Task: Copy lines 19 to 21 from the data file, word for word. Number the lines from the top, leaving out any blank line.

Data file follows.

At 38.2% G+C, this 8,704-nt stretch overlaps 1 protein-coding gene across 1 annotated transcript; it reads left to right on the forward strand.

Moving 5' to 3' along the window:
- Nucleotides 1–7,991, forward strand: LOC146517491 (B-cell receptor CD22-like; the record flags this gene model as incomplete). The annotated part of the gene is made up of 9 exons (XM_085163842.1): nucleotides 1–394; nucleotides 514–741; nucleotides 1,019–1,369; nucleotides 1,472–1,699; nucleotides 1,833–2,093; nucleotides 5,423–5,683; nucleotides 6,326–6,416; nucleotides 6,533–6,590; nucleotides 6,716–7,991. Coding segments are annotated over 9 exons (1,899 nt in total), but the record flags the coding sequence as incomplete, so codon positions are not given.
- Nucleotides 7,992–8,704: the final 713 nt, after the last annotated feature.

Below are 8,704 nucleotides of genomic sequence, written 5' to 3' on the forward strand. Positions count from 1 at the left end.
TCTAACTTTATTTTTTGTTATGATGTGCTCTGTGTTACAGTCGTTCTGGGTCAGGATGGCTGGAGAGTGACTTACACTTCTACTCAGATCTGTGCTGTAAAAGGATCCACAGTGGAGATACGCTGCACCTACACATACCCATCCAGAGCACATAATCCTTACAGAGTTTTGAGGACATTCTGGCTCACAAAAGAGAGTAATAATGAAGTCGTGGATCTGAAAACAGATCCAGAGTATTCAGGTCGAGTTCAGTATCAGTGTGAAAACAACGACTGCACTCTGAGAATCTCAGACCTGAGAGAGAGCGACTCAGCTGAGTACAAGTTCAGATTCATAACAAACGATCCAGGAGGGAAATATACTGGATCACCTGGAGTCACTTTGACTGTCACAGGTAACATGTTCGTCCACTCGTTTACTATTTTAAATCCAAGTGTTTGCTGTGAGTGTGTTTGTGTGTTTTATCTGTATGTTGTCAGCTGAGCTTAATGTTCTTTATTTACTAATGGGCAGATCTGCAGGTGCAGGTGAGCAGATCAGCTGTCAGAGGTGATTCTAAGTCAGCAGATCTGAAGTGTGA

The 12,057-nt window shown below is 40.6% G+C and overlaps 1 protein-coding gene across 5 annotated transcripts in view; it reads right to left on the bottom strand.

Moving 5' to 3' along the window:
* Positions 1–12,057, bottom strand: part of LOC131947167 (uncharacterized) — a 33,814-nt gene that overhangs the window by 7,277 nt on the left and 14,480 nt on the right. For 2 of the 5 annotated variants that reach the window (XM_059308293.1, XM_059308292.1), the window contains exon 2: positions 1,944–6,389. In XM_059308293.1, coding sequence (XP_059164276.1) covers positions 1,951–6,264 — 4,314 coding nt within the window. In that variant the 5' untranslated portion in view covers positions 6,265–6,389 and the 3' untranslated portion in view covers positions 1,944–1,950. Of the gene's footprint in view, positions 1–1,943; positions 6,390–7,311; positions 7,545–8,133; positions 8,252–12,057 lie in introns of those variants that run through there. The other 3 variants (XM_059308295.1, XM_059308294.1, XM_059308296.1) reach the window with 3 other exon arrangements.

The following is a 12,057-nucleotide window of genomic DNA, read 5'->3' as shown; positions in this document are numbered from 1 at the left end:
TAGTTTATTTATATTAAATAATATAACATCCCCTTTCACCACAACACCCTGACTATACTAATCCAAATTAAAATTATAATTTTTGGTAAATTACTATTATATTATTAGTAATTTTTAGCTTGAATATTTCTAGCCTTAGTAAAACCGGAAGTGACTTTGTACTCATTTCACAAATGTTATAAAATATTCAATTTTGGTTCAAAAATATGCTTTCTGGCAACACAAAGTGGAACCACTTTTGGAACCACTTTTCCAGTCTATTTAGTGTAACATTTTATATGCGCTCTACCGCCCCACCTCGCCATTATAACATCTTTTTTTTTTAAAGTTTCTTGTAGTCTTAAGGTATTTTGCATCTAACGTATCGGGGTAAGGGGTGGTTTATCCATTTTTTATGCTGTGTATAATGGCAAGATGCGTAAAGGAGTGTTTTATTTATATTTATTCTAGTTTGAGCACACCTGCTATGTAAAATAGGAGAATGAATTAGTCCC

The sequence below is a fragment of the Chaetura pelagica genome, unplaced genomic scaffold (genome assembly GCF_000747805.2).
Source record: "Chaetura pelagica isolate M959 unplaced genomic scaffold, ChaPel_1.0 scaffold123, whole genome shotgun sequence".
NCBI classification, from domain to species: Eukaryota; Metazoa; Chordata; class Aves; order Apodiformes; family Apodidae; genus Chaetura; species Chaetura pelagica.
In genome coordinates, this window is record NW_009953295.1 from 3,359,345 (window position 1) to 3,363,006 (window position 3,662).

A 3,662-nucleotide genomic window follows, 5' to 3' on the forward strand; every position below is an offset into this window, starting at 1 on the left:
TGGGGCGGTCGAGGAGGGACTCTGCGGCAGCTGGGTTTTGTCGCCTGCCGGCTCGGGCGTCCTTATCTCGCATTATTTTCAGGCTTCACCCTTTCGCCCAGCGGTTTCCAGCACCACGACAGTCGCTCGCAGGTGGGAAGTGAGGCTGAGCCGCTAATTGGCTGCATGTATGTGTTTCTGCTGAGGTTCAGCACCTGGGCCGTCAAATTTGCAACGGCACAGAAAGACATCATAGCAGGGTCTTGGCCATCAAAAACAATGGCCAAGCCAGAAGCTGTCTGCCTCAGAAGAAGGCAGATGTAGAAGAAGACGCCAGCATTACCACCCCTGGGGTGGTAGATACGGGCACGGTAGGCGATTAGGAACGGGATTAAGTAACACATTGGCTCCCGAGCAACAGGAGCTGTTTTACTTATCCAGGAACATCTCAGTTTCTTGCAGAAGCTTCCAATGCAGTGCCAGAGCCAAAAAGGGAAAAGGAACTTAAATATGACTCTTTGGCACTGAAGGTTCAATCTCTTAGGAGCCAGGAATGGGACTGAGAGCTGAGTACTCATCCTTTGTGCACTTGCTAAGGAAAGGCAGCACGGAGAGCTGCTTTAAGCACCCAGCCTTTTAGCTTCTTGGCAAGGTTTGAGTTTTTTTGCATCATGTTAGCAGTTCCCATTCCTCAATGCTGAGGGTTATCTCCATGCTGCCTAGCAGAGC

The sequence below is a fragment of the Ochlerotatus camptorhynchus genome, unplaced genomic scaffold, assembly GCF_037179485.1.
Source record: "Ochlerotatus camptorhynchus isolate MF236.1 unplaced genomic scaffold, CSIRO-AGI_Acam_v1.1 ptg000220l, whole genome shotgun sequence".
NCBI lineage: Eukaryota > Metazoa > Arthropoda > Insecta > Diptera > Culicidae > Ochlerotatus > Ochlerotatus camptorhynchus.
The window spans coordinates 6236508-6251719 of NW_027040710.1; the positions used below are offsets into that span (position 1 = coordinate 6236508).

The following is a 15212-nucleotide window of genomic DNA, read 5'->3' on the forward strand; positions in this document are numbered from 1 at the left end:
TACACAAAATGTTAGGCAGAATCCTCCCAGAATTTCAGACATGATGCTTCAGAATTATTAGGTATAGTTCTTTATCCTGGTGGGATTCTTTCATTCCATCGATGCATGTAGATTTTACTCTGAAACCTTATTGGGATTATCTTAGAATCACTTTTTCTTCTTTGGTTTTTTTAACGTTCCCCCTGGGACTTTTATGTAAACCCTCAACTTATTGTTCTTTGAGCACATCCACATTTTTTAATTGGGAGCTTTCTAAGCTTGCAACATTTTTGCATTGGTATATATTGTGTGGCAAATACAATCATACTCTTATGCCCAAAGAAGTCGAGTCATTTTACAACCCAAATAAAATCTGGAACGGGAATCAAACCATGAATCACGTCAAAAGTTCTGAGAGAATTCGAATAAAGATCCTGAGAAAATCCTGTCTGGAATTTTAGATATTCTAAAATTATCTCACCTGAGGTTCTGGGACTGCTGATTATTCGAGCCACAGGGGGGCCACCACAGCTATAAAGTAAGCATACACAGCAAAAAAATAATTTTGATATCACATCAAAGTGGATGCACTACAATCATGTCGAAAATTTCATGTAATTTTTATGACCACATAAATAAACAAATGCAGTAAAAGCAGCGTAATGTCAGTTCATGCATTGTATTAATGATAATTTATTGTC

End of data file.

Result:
Source record: "Ochlerotatus camptorhynchus isolate MF236.1 unplaced genomic scaffold, CSIRO-AGI_Acam_v1.1 ptg000220l, whole genome shotgun sequence".
NCBI lineage: Eukaryota > Metazoa > Arthropoda > Insecta > Diptera > Culicidae > Ochlerotatus > Ochlerotatus camptorhynchus.
The window spans coordinates 6236508-6251719 of NW_027040710.1; the positions used below are offsets into that span (position 1 = coordinate 6236508).